Despite COVID-19 vaccines being readily available to all Americans, many persons are still hesitant about getting vaccinated. Our finding that those with previous COVID-19 infection are less likely to be vaccinated or to complete all recommended doses suggests a strong need for direct messaging that infection does not confer reliable immunity. Although current health campaigns to improve COVID-19 vaccine uptake have successfully reached many Americans, additional efforts are needed to ensure that those with a COVID-19 history are well informed of the CDC COVID-19 vaccine recommendations. Studies have found that confidence in vaccines, weaker complacency, and collective responsibility were associated with higher likelihood of COVID-19 vaccination (30). The CDC strategy for reinforcing confidence in COVID-19 vaccines is to build trust in the safety and efficacy of vaccines, empower healthcare personnel to recommend vaccination to their patients, and engage communities around vaccine confidence by tailoring culturally appropriate messages and materials (31). This information could be emphasized to patients at the time of diagnosis, during clinical visits, and reinforced at time of hospital discharge among those who have been hospitalized. Messages should include the potential for reinfection, the role that nonvaccinated persons may play in continuing community transmission, and the potential for the emergence of additional variants of concern.
In summary, adults who have had COVID-19 are less likely to have been vaccinated than those who had not had the illness, suggesting the need to better educate the public about the importance of being vaccinated, regardless of previous COVID-19 diagnosis. Promising strategies to promote vaccination in localities with low vaccine uptake include door-to-door outreach, mobile vaccination units, vaccine offerings on public transportation and at public events, and incentives such as cash or other rewards (32,33). Studies have also shown that clear and consistent messages about the safety and effectiveness of vaccines; the protection they provide for families and communities; and the value of vaccines for returning to school, work, and social activities are needed to increase uptake and boost confidence (5,9). Building confidence in COVID-19 vaccines is critical for ensuring that communities are fully vaccinated and protected from the harmful effects of COVID-19. Reinforcing the message that the COVID-19 vaccine is needed, despite previous infection, will help protect communities against further spread of the disease, particularly as new variants emerge.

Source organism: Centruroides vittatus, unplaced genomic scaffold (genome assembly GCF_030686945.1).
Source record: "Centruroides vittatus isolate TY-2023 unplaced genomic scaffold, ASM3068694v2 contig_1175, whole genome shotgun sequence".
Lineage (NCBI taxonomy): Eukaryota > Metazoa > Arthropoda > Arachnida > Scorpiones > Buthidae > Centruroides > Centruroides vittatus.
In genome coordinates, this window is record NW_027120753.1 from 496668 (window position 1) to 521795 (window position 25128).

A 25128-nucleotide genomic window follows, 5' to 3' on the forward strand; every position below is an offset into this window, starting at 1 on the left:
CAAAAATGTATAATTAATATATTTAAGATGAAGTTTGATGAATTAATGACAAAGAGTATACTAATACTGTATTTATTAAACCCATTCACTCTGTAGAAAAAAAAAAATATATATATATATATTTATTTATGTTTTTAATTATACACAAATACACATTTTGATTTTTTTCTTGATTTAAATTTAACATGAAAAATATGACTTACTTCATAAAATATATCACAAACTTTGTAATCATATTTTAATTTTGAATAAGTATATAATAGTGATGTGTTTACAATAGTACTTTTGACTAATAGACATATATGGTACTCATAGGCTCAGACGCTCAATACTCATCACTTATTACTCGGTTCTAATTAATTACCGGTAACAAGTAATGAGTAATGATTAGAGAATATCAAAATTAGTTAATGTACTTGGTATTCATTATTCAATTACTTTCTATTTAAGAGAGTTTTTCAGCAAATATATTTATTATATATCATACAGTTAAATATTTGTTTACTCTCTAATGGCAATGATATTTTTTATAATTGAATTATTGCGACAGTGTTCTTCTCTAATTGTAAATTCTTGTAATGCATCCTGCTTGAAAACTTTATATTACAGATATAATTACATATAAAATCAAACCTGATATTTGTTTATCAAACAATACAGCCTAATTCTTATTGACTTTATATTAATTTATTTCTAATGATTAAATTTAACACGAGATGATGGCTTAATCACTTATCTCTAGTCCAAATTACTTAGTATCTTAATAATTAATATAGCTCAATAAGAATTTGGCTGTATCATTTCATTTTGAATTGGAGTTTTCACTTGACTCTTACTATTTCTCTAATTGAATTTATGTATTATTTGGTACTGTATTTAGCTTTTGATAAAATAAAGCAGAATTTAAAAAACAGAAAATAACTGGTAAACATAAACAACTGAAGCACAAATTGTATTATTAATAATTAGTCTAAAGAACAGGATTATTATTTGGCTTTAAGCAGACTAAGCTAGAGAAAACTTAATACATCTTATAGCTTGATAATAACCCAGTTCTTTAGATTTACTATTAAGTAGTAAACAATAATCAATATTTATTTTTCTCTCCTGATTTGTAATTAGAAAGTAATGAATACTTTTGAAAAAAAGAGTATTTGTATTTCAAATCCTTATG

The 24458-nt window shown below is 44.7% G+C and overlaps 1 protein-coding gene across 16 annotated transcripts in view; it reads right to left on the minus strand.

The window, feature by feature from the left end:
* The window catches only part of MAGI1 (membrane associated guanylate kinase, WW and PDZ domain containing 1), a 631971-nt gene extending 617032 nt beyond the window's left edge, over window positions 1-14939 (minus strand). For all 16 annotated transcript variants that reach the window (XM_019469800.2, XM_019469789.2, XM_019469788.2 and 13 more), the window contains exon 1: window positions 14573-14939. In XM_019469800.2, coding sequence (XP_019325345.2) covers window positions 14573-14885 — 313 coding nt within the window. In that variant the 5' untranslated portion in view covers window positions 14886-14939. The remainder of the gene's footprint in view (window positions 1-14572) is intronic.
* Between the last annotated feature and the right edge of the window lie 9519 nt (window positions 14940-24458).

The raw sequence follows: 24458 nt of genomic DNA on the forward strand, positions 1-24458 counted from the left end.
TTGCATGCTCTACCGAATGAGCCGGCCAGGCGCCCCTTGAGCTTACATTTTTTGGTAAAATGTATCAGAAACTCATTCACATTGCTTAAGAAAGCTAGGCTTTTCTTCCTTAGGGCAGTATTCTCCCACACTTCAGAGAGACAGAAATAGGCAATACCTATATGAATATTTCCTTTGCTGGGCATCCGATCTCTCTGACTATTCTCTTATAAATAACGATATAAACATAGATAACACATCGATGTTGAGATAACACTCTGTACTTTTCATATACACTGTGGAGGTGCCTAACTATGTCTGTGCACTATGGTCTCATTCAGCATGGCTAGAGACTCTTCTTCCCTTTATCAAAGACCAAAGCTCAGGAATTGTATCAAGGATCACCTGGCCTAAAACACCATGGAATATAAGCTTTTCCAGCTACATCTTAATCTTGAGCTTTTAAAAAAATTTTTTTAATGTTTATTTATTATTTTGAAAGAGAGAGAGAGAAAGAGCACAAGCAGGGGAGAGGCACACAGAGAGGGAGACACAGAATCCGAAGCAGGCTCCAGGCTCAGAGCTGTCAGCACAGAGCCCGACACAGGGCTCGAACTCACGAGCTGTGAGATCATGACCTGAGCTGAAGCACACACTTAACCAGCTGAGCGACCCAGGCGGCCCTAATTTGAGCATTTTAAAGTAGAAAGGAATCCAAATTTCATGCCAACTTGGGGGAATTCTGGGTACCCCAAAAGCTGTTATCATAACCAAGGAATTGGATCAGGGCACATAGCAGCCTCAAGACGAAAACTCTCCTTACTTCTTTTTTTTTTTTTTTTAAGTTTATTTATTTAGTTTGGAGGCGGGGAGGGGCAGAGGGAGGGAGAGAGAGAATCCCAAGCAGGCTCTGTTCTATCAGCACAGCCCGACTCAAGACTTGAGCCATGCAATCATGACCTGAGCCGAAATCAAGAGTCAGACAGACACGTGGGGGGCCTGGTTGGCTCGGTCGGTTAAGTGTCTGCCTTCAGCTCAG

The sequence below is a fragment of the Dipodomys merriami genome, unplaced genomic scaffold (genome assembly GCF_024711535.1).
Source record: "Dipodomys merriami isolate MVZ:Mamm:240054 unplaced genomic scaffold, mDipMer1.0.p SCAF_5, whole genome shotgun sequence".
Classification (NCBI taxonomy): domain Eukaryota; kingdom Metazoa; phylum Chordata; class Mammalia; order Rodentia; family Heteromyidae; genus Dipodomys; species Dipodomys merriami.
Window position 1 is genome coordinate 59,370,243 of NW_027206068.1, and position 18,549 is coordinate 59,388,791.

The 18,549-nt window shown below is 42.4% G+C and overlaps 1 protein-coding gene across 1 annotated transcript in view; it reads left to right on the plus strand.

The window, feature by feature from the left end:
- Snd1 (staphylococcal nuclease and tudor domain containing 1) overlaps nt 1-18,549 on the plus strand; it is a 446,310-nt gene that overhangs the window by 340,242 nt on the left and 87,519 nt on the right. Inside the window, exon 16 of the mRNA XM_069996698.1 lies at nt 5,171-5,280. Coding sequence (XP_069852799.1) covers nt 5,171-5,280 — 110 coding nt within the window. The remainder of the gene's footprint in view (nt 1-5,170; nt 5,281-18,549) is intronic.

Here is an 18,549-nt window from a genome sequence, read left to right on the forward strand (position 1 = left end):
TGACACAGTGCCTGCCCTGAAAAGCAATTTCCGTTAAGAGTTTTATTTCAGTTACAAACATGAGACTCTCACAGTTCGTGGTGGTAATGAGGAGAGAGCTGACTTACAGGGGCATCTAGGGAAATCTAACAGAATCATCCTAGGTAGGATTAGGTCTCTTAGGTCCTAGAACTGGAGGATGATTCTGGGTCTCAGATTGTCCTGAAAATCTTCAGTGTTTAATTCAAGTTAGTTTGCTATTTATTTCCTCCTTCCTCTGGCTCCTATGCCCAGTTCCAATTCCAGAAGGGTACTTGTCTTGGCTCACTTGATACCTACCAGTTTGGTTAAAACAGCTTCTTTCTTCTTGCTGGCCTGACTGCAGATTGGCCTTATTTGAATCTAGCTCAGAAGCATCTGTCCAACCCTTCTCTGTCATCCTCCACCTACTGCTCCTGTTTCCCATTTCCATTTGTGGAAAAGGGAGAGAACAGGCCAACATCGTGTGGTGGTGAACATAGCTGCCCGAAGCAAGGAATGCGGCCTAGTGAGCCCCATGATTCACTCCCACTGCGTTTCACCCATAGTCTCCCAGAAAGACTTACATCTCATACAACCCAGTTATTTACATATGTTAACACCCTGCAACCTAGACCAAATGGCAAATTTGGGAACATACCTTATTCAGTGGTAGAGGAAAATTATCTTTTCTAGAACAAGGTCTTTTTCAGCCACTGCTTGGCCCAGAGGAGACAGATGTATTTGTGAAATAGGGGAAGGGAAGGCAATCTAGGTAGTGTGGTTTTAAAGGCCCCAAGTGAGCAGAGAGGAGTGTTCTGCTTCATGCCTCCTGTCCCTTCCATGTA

Dr. Nguyen is an assistant professor at Tufts University School of Medicine. Her main research areas are vaccine hesitancy and efforts to increase vaccine confidence in the United States.
J.D.A. was supported by the Research and Scholarship Strategic Plan of the Tufts University Office of the Vice Provost for Research. L.C. was supported by Eunice Kennedy Shriver National Institute of Child Health & Human Development grant no. K12HD092535 and by the Tufts University/Tufts Medical Center COVID-19 Rapid Response Seed Funding Program.
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TablesCite This Article
Original Publication Date: February 03, 2022
1These authors contributed equally to this article.
Table of Contents – Volume 28, Number 3—March 2022
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Kimberly H. Nguyen, Department of Public Health & Community Medicine, 145 Harrison Ave, Tufts University School of Medicine, Boston, MA 02111, USA